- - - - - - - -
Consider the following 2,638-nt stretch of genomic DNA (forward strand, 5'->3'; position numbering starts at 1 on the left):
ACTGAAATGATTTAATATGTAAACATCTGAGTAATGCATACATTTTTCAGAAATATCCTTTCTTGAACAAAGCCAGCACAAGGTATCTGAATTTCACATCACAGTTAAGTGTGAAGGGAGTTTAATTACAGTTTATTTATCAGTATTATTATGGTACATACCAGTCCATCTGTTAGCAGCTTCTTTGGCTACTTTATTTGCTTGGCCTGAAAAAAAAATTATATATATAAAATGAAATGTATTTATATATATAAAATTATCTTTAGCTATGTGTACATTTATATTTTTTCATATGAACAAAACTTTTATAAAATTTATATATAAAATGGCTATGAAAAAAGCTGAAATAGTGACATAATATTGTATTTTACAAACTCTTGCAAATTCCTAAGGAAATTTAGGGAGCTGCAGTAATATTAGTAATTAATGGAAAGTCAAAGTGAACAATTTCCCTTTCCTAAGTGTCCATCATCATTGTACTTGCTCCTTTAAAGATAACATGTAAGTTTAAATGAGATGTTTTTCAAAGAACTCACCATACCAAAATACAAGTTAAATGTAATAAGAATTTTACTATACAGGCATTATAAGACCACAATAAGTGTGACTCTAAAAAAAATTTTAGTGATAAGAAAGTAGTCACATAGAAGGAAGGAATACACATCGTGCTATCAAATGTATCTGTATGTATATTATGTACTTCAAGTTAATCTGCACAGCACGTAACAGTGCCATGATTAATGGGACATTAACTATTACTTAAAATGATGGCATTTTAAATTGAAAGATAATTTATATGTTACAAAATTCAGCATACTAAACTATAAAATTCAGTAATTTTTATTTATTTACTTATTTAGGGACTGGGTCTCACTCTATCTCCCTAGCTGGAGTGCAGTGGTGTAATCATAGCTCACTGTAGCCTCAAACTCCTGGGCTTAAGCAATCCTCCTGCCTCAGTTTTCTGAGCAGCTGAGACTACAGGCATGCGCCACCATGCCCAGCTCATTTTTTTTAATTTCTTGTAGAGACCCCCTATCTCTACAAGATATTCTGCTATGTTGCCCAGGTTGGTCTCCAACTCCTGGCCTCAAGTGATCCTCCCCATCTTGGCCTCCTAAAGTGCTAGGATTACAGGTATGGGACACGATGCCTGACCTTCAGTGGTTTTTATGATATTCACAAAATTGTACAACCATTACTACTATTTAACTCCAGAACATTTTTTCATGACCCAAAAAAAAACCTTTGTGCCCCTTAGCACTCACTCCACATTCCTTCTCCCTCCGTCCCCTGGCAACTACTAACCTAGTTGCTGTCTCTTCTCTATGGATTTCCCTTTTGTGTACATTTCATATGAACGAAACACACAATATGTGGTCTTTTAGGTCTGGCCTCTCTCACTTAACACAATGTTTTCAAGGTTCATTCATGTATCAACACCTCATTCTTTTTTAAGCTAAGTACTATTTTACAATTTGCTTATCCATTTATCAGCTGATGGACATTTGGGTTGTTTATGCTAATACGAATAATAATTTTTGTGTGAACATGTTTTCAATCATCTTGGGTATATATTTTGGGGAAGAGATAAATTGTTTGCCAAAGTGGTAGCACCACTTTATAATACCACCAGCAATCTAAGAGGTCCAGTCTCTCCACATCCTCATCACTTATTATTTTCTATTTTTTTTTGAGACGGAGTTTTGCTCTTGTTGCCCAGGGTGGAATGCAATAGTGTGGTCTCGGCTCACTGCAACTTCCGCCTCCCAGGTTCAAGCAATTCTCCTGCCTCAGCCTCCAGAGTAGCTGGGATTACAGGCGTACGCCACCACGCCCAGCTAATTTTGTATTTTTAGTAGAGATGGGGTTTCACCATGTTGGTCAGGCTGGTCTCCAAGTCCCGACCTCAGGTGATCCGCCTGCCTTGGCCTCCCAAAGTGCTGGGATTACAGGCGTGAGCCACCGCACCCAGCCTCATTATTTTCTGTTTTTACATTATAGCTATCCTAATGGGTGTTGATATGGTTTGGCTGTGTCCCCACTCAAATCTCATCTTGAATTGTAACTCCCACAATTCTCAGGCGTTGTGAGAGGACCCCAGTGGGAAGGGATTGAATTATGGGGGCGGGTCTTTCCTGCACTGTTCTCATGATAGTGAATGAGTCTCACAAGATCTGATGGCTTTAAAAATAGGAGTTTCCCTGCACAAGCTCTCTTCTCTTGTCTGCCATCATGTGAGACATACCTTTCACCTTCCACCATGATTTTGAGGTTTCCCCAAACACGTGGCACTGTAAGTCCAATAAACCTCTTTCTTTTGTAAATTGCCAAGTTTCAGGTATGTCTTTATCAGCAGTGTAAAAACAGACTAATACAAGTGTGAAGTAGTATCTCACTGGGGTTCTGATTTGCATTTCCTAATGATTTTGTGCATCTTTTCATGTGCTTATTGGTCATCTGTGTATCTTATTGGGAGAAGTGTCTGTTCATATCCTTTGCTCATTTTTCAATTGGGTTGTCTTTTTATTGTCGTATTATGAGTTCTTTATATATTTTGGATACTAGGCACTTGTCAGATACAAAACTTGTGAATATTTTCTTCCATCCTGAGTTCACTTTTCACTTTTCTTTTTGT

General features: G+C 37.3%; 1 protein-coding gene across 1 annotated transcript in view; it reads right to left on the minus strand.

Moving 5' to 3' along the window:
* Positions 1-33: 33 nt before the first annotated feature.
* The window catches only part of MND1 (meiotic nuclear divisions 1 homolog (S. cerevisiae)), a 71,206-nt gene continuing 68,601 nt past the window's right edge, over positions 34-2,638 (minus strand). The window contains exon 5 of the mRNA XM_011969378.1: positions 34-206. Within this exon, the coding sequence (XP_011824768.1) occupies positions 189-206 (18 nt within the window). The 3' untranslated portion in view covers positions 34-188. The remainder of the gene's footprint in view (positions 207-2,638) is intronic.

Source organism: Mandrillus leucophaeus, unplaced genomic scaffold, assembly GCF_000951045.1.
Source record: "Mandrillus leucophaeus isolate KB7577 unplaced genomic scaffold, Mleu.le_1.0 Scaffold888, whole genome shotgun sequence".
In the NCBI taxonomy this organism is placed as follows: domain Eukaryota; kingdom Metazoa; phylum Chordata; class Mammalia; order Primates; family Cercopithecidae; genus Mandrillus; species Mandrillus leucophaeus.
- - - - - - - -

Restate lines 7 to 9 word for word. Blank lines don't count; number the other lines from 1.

Source organism: Mandrillus leucophaeus, unplaced genomic scaffold, assembly GCF_000951045.1.
Source record: "Mandrillus leucophaeus isolate KB7577 unplaced genomic scaffold, Mleu.le_1.0 Scaffold888, whole genome shotgun sequence".
In the NCBI taxonomy this organism is placed as follows: domain Eukaryota; kingdom Metazoa; phylum Chordata; class Mammalia; order Primates; family Cercopithecidae; genus Mandrillus; species Mandrillus leucophaeus.